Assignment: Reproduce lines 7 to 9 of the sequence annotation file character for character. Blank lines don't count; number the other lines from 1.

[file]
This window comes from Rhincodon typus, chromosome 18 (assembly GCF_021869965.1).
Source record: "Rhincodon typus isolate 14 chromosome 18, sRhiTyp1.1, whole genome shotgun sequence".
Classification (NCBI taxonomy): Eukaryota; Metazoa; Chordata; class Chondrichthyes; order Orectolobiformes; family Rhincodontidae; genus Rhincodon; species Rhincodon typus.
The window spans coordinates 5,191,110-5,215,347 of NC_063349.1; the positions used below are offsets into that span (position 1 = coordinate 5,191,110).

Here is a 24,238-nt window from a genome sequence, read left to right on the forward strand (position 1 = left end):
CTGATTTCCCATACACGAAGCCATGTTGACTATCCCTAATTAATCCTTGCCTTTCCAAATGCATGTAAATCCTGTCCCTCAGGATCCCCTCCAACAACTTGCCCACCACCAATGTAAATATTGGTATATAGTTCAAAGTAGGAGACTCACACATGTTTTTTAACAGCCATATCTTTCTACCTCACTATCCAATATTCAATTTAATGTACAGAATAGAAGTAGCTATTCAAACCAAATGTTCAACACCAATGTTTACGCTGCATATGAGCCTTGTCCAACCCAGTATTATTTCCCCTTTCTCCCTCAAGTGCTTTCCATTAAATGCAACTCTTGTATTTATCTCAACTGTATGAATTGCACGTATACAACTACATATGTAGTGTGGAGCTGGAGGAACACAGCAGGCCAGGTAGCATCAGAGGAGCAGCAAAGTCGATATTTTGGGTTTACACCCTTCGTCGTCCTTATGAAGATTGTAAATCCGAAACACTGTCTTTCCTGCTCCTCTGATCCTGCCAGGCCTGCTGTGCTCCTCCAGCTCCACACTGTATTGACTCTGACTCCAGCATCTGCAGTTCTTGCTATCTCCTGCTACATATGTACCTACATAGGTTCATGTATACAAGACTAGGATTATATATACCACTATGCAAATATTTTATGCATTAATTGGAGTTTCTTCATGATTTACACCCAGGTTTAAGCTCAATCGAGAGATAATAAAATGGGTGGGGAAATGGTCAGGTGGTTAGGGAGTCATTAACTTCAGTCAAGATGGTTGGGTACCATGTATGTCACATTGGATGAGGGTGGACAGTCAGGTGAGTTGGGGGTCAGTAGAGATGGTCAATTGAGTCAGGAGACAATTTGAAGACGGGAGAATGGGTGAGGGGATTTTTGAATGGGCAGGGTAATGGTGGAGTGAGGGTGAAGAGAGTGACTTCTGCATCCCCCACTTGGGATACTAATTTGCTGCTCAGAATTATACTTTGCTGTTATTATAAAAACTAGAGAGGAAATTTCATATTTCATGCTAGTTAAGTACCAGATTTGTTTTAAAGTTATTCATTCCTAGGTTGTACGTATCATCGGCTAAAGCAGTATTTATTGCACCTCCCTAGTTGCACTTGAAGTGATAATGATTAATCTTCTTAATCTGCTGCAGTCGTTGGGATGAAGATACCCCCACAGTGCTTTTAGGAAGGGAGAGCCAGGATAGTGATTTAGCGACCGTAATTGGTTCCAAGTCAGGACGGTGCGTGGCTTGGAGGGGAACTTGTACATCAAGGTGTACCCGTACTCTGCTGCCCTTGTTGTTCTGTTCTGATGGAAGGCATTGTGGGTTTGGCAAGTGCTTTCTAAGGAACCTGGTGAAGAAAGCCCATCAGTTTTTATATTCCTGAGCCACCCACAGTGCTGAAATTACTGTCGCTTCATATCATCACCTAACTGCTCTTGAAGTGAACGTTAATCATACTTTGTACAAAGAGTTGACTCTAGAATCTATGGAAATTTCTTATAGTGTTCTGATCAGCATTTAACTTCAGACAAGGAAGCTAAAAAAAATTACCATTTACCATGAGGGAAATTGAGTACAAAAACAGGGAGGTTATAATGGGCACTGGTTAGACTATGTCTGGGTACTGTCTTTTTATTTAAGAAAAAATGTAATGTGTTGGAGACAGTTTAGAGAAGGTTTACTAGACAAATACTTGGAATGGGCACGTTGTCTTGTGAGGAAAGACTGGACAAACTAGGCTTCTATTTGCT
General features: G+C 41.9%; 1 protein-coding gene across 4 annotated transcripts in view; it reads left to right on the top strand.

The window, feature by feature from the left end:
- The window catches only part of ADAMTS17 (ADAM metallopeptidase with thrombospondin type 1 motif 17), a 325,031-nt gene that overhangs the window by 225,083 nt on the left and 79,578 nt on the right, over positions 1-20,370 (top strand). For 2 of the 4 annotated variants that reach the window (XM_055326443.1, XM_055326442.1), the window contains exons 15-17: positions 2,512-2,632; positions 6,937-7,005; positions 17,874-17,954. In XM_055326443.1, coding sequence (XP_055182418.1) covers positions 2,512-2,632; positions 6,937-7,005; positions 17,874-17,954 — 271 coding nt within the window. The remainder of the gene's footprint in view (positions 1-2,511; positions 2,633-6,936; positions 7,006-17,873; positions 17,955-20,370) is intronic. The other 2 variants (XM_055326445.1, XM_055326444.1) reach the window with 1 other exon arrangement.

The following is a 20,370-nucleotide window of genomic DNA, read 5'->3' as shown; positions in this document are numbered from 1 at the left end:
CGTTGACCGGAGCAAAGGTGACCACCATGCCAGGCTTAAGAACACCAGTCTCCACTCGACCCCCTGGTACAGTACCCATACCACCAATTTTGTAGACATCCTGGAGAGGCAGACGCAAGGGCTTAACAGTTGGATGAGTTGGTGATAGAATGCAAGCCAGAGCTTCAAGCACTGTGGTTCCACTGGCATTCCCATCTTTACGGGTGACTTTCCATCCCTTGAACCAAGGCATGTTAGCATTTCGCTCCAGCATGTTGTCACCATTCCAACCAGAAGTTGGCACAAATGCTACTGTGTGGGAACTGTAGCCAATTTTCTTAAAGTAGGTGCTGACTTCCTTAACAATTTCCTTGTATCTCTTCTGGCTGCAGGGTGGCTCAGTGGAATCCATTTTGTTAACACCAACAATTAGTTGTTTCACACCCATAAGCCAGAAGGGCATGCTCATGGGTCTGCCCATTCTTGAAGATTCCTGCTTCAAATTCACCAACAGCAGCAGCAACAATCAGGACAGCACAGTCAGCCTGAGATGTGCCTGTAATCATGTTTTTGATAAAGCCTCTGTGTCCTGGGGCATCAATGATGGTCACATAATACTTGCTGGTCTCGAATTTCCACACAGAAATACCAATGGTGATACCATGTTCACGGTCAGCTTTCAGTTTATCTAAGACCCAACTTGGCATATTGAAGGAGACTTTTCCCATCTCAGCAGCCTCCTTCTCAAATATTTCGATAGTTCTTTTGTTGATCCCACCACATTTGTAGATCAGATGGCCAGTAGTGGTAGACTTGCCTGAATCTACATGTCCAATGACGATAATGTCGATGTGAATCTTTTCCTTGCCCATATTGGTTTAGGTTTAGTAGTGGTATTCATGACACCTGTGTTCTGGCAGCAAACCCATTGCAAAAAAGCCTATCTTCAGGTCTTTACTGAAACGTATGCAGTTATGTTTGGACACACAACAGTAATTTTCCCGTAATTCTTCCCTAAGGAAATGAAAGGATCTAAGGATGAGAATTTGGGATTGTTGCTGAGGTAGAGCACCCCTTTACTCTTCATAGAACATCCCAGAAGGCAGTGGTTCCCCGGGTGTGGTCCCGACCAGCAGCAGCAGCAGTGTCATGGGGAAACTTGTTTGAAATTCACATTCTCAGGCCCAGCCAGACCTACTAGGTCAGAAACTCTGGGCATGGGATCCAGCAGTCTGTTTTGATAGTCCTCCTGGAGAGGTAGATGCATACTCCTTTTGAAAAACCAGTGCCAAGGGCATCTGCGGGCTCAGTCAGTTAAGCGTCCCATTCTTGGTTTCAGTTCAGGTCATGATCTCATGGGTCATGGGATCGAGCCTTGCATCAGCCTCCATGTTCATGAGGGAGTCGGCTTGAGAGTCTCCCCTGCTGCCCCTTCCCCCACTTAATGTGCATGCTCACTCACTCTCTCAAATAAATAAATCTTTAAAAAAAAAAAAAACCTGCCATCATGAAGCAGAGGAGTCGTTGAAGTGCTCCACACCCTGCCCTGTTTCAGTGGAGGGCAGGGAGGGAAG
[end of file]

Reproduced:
General features: G+C 41.9%; 1 protein-coding gene across 4 annotated transcripts in view; it reads left to right on the top strand.

The window, feature by feature from the left end:
- The window catches only part of ADAMTS17 (ADAM metallopeptidase with thrombospondin type 1 motif 17), a 325,031-nt gene that overhangs the window by 225,083 nt on the left and 79,578 nt on the right, over positions 1-20,370 (top strand). For 2 of the 4 annotated variants that reach the window (XM_055326443.1, XM_055326442.1), the window contains exons 15-17: positions 2,512-2,632; positions 6,937-7,005; positions 17,874-17,954. In XM_055326443.1, coding sequence (XP_055182418.1) covers positions 2,512-2,632; positions 6,937-7,005; positions 17,874-17,954 — 271 coding nt within the window. The remainder of the gene's footprint in view (positions 1-2,511; positions 2,633-6,936; positions 7,006-17,873; positions 17,955-20,370) is intronic. The other 2 variants (XM_055326445.1, XM_055326444.1) reach the window with 1 other exon arrangement.